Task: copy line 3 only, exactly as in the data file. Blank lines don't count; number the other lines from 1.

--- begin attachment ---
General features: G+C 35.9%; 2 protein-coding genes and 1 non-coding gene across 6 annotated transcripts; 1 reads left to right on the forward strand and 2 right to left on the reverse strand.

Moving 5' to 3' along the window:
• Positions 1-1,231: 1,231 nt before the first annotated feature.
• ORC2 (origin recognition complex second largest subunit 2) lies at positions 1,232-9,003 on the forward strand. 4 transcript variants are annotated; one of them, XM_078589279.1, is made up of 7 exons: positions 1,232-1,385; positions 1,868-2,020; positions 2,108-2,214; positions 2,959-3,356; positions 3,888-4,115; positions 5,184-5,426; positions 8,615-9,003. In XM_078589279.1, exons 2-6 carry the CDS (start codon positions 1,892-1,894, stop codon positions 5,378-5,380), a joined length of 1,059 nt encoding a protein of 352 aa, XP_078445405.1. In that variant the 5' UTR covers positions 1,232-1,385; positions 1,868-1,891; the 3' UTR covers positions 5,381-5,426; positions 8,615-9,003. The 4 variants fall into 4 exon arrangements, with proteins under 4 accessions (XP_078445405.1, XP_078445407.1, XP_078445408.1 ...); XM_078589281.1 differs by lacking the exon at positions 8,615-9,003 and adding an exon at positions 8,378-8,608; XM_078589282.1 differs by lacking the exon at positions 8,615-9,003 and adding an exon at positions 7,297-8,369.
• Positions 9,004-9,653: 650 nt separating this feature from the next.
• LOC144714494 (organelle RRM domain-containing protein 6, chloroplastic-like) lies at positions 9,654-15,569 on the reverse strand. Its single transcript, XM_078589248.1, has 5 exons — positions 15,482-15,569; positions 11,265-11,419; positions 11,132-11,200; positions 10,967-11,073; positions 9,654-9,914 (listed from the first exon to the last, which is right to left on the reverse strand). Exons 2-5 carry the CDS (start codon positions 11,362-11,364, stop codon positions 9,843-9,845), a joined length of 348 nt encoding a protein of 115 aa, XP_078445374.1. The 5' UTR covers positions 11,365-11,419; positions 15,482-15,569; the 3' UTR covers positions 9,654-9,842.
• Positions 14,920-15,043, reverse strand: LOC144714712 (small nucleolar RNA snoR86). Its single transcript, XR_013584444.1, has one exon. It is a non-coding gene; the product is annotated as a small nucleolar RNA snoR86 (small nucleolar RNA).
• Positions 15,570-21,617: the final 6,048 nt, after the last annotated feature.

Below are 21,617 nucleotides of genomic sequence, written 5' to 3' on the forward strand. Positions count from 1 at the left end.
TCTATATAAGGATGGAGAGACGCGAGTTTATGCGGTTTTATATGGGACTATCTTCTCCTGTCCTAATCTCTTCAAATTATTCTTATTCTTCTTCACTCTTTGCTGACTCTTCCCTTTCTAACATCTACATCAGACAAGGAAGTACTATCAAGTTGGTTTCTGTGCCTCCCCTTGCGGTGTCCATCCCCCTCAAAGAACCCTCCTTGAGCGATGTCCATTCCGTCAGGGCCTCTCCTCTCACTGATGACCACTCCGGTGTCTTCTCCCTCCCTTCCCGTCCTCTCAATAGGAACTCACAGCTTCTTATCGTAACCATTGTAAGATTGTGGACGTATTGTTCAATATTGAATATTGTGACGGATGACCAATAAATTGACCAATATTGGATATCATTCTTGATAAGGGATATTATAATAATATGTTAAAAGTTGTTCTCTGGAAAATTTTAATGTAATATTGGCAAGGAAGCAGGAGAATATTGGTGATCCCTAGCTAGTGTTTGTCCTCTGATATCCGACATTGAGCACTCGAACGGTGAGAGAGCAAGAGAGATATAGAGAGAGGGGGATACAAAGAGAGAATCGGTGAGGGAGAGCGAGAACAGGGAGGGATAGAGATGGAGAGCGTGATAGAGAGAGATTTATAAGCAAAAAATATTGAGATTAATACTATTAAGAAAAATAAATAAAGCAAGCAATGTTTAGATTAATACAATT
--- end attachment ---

• Positions 1-1,231: 1,231 nt before the first annotated feature.